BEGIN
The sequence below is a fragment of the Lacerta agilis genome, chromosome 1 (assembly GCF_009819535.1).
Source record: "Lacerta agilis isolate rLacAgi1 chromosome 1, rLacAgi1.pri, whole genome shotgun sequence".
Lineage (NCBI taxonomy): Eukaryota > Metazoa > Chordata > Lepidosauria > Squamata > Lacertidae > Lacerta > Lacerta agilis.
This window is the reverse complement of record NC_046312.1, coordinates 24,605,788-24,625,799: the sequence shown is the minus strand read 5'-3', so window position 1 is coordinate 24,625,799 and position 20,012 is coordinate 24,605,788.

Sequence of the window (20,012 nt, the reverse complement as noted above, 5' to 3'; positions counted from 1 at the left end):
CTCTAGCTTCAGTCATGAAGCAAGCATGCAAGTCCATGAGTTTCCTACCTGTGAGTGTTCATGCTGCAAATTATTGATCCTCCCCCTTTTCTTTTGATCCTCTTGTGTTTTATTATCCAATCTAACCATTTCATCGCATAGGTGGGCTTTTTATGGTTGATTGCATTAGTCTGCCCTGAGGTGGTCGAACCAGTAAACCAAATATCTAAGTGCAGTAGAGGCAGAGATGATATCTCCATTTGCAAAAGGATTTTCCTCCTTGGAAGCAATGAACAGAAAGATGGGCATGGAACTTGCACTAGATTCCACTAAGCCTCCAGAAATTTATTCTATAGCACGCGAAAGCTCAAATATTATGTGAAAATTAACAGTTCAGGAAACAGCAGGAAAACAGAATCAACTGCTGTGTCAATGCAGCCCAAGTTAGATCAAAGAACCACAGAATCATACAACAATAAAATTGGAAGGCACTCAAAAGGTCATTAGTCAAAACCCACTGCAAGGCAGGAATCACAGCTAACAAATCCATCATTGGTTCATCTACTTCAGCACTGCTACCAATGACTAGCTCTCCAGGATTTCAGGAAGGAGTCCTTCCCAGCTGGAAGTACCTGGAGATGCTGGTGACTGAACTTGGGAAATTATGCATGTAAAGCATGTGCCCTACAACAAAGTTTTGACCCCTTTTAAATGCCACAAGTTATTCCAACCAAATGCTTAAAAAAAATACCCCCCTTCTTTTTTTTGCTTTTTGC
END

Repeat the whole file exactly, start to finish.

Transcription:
The sequence below is a fragment of the Lacerta agilis genome, chromosome 1 (assembly GCF_009819535.1).
Source record: "Lacerta agilis isolate rLacAgi1 chromosome 1, rLacAgi1.pri, whole genome shotgun sequence".
Lineage (NCBI taxonomy): Eukaryota > Metazoa > Chordata > Lepidosauria > Squamata > Lacertidae > Lacerta > Lacerta agilis.
This window is the reverse complement of record NC_046312.1, coordinates 24,605,788-24,625,799: the sequence shown is the minus strand read 5'-3', so window position 1 is coordinate 24,625,799 and position 20,012 is coordinate 24,605,788.

Sequence of the window (20,012 nt, the reverse complement as noted above, 5' to 3'; positions counted from 1 at the left end):
CTCTAGCTTCAGTCATGAAGCAAGCATGCAAGTCCATGAGTTTCCTACCTGTGAGTGTTCATGCTGCAAATTATTGATCCTCCCCCTTTTCTTTTGATCCTCTTGTGTTTTATTATCCAATCTAACCATTTCATCGCATAGGTGGGCTTTTTATGGTTGATTGCATTAGTCTGCCCTGAGGTGGTCGAACCAGTAAACCAAATATCTAAGTGCAGTAGAGGCAGAGATGATATCTCCATTTGCAAAAGGATTTTCCTCCTTGGAAGCAATGAACAGAAAGATGGGCATGGAACTTGCACTAGATTCCACTAAGCCTCCAGAAATTTATTCTATAGCACGCGAAAGCTCAAATATTATGTGAAAATTAACAGTTCAGGAAACAGCAGGAAAACAGAATCAACTGCTGTGTCAATGCAGCCCAAGTTAGATCAAAGAACCACAGAATCATACAACAATAAAATTGGAAGGCACTCAAAAGGTCATTAGTCAAAACCCACTGCAAGGCAGGAATCACAGCTAACAAATCCATCATTGGTTCATCTACTTCAGCACTGCTACCAATGACTAGCTCTCCAGGATTTCAGGAAGGAGTCCTTCCCAGCTGGAAGTACCTGGAGATGCTGGTGACTGAACTTGGGAAATTATGCATGTAAAGCATGTGCCCTACAACAAAGTTTTGACCCCTTTTAAATGCCACAAGTTATTCCAACCAAATGCTTAAAAAAAATACCCCCCTTCTTTTTTTTGCTTTTTGC